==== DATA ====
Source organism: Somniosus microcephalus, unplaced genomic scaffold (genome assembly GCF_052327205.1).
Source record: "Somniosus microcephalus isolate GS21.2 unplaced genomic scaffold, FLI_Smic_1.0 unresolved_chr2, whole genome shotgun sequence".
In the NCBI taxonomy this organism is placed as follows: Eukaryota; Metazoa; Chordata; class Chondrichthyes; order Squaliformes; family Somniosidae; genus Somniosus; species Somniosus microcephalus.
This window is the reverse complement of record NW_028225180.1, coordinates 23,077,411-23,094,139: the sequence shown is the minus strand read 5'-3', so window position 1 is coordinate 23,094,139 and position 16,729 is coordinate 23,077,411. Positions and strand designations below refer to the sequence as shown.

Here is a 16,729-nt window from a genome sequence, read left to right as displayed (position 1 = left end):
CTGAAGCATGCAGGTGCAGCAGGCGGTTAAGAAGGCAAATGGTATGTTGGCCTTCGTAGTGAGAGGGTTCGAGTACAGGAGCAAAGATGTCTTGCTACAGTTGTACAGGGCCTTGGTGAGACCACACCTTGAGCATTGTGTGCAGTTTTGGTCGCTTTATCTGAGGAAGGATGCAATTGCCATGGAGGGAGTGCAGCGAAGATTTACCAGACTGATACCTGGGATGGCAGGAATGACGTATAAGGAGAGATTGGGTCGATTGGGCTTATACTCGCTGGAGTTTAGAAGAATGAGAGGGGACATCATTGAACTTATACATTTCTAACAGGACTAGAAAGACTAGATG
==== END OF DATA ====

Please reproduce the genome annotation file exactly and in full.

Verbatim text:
Source organism: Somniosus microcephalus, unplaced genomic scaffold (genome assembly GCF_052327205.1).
Source record: "Somniosus microcephalus isolate GS21.2 unplaced genomic scaffold, FLI_Smic_1.0 unresolved_chr2, whole genome shotgun sequence".
In the NCBI taxonomy this organism is placed as follows: Eukaryota; Metazoa; Chordata; class Chondrichthyes; order Squaliformes; family Somniosidae; genus Somniosus; species Somniosus microcephalus.
This window is the reverse complement of record NW_028225180.1, coordinates 23,077,411-23,094,139: the sequence shown is the minus strand read 5'-3', so window position 1 is coordinate 23,094,139 and position 16,729 is coordinate 23,077,411. Positions and strand designations below refer to the sequence as shown.

Here is a 16,729-nt window from a genome sequence, read left to right as displayed (position 1 = left end):
CTGAAGCATGCAGGTGCAGCAGGCGGTTAAGAAGGCAAATGGTATGTTGGCCTTCGTAGTGAGAGGGTTCGAGTACAGGAGCAAAGATGTCTTGCTACAGTTGTACAGGGCCTTGGTGAGACCACACCTTGAGCATTGTGTGCAGTTTTGGTCGCTTTATCTGAGGAAGGATGCAATTGCCATGGAGGGAGTGCAGCGAAGATTTACCAGACTGATACCTGGGATGGCAGGAATGACGTATAAGGAGAGATTGGGTCGATTGGGCTTATACTCGCTGGAGTTTAGAAGAATGAGAGGGGACATCATTGAACTTATACATTTCTAACAGGACTAGAAAGACTAGATG